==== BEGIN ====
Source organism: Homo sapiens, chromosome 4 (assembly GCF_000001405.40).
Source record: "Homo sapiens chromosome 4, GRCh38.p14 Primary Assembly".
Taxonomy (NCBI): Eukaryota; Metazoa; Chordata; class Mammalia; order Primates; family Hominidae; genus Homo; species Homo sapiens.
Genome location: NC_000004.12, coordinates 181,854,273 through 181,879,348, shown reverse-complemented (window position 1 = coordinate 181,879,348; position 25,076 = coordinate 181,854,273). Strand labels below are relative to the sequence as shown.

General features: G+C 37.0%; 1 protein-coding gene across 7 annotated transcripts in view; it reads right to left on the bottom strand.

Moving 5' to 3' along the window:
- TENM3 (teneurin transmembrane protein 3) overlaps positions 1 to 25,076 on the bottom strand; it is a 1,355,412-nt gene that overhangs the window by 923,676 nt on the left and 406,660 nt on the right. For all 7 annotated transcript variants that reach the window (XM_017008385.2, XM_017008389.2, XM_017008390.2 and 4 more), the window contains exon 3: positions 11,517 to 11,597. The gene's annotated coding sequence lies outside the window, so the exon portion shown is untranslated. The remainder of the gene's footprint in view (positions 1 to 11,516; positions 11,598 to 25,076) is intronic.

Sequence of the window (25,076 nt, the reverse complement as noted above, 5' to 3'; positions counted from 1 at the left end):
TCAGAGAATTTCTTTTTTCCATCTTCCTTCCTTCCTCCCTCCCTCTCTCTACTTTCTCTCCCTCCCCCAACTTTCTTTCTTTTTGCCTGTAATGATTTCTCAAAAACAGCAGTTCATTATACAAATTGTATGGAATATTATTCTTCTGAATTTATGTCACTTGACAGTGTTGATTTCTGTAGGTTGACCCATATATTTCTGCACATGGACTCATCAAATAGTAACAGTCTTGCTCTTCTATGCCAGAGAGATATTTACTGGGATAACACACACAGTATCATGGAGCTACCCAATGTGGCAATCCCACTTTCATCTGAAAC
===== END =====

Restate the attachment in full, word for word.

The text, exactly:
Source organism: Homo sapiens, chromosome 4 (assembly GCF_000001405.40).
Source record: "Homo sapiens chromosome 4, GRCh38.p14 Primary Assembly".
Taxonomy (NCBI): Eukaryota; Metazoa; Chordata; class Mammalia; order Primates; family Hominidae; genus Homo; species Homo sapiens.
Genome location: NC_000004.12, coordinates 181,854,273 through 181,879,348, shown reverse-complemented (window position 1 = coordinate 181,879,348; position 25,076 = coordinate 181,854,273). Strand labels below are relative to the sequence as shown.

General features: G+C 37.0%; 1 protein-coding gene across 7 annotated transcripts in view; it reads right to left on the bottom strand.

Moving 5' to 3' along the window:
- TENM3 (teneurin transmembrane protein 3) overlaps positions 1 to 25,076 on the bottom strand; it is a 1,355,412-nt gene that overhangs the window by 923,676 nt on the left and 406,660 nt on the right. For all 7 annotated transcript variants that reach the window (XM_017008385.2, XM_017008389.2, XM_017008390.2 and 4 more), the window contains exon 3: positions 11,517 to 11,597. The gene's annotated coding sequence lies outside the window, so the exon portion shown is untranslated. The remainder of the gene's footprint in view (positions 1 to 11,516; positions 11,598 to 25,076) is intronic.

Sequence of the window (25,076 nt, the reverse complement as noted above, 5' to 3'; positions counted from 1 at the left end):
TCAGAGAATTTCTTTTTTCCATCTTCCTTCCTTCCTCCCTCCCTCTCTCTACTTTCTCTCCCTCCCCCAACTTTCTTTCTTTTTGCCTGTAATGATTTCTCAAAAACAGCAGTTCATTATACAAATTGTATGGAATATTATTCTTCTGAATTTATGTCACTTGACAGTGTTGATTTCTGTAGGTTGACCCATATATTTCTGCACATGGACTCATCAAATAGTAACAGTCTTGCTCTTCTATGCCAGAGAGATATTTACTGGGATAACACACACAGTATCATGGAGCTACCCAATGTGGCAATCCCACTTTCATCTGAAAC